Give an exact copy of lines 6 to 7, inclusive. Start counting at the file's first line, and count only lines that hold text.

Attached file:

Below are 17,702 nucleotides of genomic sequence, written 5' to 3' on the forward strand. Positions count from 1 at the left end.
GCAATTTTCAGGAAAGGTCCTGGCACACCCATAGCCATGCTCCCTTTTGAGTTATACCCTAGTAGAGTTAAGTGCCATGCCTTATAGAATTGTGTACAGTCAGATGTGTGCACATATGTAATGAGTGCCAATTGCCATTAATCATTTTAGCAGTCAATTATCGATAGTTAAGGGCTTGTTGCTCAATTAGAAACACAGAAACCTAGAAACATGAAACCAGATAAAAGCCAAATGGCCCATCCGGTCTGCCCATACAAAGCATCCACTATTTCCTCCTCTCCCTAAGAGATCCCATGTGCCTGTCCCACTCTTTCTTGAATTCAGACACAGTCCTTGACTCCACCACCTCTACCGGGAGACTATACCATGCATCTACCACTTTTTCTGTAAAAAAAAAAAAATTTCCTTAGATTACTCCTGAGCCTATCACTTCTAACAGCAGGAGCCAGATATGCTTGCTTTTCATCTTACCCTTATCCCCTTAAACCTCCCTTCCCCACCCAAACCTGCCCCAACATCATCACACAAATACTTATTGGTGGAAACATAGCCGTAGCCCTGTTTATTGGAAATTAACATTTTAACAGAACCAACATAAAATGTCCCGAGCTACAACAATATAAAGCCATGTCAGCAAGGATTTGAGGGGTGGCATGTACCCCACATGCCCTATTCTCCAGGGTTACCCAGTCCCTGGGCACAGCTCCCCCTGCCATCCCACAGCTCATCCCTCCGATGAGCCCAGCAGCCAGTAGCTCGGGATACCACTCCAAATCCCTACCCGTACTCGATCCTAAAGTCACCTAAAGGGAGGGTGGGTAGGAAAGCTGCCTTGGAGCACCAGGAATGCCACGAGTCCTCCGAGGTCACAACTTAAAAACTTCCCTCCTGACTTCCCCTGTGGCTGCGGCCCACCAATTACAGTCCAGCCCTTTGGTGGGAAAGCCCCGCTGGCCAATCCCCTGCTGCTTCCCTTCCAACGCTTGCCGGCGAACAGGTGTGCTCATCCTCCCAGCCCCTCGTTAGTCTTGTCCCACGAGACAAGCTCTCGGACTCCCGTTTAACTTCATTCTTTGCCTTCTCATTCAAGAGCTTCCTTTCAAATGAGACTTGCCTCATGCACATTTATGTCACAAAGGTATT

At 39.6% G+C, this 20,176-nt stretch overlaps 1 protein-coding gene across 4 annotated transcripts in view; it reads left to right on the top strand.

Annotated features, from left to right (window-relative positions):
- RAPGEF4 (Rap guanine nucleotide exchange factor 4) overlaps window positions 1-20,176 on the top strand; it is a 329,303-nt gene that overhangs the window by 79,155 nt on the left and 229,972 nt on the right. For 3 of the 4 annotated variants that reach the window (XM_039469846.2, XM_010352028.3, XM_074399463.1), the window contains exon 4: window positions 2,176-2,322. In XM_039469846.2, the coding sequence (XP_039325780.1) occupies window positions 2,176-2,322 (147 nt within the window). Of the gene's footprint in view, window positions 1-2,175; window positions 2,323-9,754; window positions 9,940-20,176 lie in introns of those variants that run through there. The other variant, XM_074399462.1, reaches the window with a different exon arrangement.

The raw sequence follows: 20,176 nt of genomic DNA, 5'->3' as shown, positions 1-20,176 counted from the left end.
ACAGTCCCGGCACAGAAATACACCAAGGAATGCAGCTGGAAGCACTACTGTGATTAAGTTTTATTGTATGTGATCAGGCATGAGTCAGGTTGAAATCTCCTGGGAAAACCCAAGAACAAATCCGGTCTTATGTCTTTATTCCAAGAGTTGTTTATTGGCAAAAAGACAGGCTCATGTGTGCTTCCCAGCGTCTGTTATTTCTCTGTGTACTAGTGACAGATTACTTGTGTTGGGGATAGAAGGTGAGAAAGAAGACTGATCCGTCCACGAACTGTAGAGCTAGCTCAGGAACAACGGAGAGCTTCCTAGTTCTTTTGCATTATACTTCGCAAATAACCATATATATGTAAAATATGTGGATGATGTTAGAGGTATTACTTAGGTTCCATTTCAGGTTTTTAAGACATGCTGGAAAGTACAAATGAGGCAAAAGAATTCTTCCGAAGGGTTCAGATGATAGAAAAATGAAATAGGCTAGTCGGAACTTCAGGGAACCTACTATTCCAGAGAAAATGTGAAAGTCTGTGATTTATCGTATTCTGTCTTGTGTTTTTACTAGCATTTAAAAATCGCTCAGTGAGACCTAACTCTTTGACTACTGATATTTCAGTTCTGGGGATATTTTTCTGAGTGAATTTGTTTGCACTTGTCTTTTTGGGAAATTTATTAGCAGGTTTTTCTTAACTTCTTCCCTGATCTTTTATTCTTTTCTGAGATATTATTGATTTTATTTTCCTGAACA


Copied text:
The raw sequence follows: 20,176 nt of genomic DNA, 5'->3' as shown, positions 1-20,176 counted from the left end.
ACAGTCCCGGCACAGAAATACACCAAGGAATGCAGCTGGAAGCACTACTGTGATTAAGTTTTATTGTATGTGATCAGGCATGAGTCAGGTTGAAATCTCCTGGGAAAACCCAAGAACAAATCCGGTCTTATGTCTTTATTCCAAGAGTTGTTTATTGGCAAAAAGACAGGCTCATGTGTGCTTCCCAGCGTCTGTTATTTCTCTGTGTACTAGTGACAGATTACTTGTGTTGGGGATAGAAGGTGAGAAAGAAGACTGATCCGTCCACGAACTGTAGAGCTAGCTCAGGAACAACGGAGAGCTTCCTAGTTCTTTTGCATTATACTTCGCAAATAACCATATATATGTAAAATATGTGGATGATGTTAGAGGTATTACTTAGGTTCCATTTCAGGTTTTTAAGACATGCTGGAAAGTACAAATGAGGCAAAAGAATTCTTCCGAAGGGTTCAGATGATAGAAAAATGAAATAGGCTAGTCGGAACTTCAGGGAACCTACTATTCCAGAGAAAATGTGAAAGTCTGTGATTTATCGTATTCTGTCTTGTGTTTTTACTAGCATTTAAAAATCGCTCAGTGAGACCTAACTCTTTGACTACTGATATTTCAGTTCTGGGGATATTTTTCTGAGTGAATTTGTTTGCACTTGTCTTTTTGGGAAATTTATTAGCAGGTTTTTCTTAACTTCTTCCCTGATCTTTTATTCTTTTCTGAGATATTATTGATTTTATTTTCCTGAACA